1. Rain that prevented a certain couple who shall remain nameless from browsing in the nursery for vegetable starts was all that stopped the month to soon planting of the tomato, cucumber, squash, peppers and what ever else may have struck their fancy. The thinking was if it doesn’t freeze we will be ahead of the game. If it does freeze we’ll just replant and it is an expense worth risking. The weather diagnosis calls for lows at 33 and 34 mid week. “Oh, good thing it was raining then.”

    Interesting about the beets, broccoli et all and very early sowing, which I did with beets and radish. We stay cool way up here all summer, so results may vary.

  2. I have strong inclination my early started Broc will not produce as wanted. I started seeds in Feb, planted in mid-march and they’re just now taking off, so much the closer to May NYC heat. I see bolting if they don’t get growing fast!

    I will plant again on Aug. 1. I think the plant early is good for coastal cool summer places, moderate winter places like California.

  3. I started my spinach too late (early march) and my beets and turnips too late (mid march).

    I’m trying again with chard (mid april) First year veggie gardening in coastal NC, and still trying to figure out the seasons. It’s pretty funky down here!

  4. Ugh. I wish I could show this post to a client of mine. They want me to plant trees that look like they’re really old. I keep telling them that impatience a punished harshly in the garden. They keep on telling me to find a tree with a trunk as big as my leg.

  5. I have to say, this is one of the best posts I’ve read here in a while! Nicely done!

    I go back and forth (and back and forth) on early planting all the time. I still don’t have a good schedule worked out (Houston area).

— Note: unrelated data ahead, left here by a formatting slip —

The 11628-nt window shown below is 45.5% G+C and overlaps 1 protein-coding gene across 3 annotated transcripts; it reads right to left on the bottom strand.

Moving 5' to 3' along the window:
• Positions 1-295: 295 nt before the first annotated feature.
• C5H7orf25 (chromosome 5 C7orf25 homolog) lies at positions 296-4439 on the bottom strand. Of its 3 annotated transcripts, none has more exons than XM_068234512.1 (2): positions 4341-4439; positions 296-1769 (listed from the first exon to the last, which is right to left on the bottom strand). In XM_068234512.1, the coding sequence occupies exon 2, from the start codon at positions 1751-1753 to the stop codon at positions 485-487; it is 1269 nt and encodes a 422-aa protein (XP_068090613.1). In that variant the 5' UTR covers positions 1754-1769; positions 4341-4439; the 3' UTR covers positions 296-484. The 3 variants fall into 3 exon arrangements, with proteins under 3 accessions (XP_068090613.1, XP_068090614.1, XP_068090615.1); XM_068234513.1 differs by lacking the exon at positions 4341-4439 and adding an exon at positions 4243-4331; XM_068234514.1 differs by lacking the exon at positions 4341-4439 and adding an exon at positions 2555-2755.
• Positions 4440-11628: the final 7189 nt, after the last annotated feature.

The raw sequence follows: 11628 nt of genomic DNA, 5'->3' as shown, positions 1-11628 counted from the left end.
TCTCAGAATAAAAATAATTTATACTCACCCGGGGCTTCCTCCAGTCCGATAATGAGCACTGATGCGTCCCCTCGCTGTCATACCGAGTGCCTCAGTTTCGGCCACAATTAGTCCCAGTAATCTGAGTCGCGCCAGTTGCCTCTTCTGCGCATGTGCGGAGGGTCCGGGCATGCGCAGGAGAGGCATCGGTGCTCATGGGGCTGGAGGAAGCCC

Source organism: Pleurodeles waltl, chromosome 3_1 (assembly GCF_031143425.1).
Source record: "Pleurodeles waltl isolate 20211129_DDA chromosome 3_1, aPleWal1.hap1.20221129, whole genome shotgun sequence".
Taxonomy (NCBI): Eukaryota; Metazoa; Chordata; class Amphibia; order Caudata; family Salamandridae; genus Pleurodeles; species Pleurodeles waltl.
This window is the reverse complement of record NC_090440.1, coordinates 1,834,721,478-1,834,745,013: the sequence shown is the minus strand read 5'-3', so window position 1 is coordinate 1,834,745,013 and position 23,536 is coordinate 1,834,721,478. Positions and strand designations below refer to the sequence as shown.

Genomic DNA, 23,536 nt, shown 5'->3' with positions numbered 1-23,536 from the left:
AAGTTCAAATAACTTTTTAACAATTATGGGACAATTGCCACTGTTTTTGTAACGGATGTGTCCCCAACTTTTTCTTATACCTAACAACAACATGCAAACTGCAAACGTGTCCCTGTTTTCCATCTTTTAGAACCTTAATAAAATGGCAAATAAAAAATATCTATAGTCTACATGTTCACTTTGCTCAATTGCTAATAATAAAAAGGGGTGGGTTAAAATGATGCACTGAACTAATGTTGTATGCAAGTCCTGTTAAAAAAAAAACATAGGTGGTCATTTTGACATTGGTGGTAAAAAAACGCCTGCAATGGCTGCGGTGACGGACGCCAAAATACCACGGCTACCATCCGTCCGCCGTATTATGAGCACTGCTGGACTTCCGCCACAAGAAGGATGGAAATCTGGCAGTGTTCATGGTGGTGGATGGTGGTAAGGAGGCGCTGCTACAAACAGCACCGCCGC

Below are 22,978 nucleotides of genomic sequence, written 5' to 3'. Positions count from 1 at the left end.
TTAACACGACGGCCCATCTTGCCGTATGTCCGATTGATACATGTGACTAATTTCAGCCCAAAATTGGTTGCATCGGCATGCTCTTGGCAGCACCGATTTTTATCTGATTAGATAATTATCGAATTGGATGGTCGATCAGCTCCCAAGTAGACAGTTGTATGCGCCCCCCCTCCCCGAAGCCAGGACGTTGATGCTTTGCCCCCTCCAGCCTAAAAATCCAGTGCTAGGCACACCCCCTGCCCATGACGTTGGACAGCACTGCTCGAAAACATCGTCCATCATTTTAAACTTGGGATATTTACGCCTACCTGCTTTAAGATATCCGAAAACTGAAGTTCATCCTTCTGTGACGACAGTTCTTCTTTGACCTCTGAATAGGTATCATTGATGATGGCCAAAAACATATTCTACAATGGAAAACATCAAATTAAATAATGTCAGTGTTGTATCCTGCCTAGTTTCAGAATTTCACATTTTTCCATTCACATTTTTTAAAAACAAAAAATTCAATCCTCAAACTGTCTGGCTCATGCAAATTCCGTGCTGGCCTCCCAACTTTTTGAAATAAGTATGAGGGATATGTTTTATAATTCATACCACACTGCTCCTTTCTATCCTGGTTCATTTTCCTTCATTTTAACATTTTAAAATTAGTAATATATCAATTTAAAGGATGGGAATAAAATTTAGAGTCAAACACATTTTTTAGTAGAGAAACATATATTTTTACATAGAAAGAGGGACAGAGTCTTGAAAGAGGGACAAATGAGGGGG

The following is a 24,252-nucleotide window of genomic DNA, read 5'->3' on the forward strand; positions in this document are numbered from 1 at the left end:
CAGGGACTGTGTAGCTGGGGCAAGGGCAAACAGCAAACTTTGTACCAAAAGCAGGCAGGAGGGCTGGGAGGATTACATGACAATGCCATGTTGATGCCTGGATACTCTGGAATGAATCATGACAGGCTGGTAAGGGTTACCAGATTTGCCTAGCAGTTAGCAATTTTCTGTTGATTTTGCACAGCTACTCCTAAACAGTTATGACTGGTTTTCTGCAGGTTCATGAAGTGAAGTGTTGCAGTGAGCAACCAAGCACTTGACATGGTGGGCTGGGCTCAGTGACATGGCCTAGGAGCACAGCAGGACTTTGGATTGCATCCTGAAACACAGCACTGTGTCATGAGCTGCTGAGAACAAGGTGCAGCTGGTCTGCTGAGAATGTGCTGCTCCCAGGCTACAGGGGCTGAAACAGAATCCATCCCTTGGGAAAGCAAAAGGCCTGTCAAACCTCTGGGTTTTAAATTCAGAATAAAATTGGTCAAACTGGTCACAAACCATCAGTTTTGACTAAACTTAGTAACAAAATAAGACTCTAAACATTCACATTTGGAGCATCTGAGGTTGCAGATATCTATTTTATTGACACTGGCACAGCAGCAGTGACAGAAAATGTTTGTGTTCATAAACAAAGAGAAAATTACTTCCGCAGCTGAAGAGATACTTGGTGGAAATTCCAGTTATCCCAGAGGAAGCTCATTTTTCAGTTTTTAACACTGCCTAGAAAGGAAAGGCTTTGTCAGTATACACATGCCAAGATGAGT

Part of it is genuine ignorance as I continue to learn what works and what doesn’t; this is especially apparent with my succession/staggered planting efforts.

    But part of it is overflowing enthusiasm of working the garden again. I jump the gun because I am just so excited to be back at it.

  6. Maybe that is why I have such problems with brassicas in spring! Norfolk isn’t known for it’s balmy late spring, more of a sprint from winter to broiling summer here.

    I’ll give a good college try to the brassicas again for the fall.

  7. I refuse to be cold while working in the garden. If it’s not warm enough for me, then it’s not warm enough for my vegetable garden yet either. Of course, I’ve given up on peas, just not enough crop yield to justify freezing my ass off on St. Patrick’s Day (named as planting day for peas in my area by conventional wisdom). I should be more economical and grow everything from seed, but with such inexpensive starts readily available, getting the timing right on seeds in a small apartment with exactly 1 southern facing window seems like an exercise in futility. So when it warms up enough for me to get out and clean up the garden, the soil’s usually dry enough to be worked and it’s about time to get veggie starts from my local nursery or plant seeds directly in the ground.

  8. I don’t till, so I get into the soil as soon as I can tolerate the cold, and stuff will live! I have permanent stone paths, so I’m never stepping on soil that will be used. As soon as the soil’s not frozen, I plant peas, and as soon and the frosts go to “light” at night, I put out lettuces and broccoli under row covers. I just can’t wait!

  9. Michele, I think your post speaks to the value of a garden journal, noting what was planted when from year to year and noting daily temps and weather events. …I say that as a complete and total hypocrite, though. Every year, I think about keeping a garden journal, and every year, I don’t make the effort.

    I want a longsleeved t-shirt from Fern @ Life on the Balcony – natural cotton with beautiful black calligraphic lettering: Impatience is punished harshly in the garden.

  10. I read once that gardening naked is a good thing: it keeps you knowing if the soil is warm enough for your plants. (I think I got that from the Bolands’ Old Wives’ Lore for Gardeners, which is a treasure.)

    That said, we always try to get around pesky problems like “it’s too cold,” don’t we? Raised beds are my solution to soil compaction, and the greenhouse/hoophouses we have are the seedling nursery. With the latter I transfer mini-seedlings of cold stuff first (lettuces, broccoli) then hot stuff now (tomatoes, etc.) even though we’re a good month from the last frost.

    My only experience with bolting brassicas is if they get extremely chilled. My November-sown seeds in the greenhouse will feebly throw flowers in Feb. only because it freezes nightly in there until then.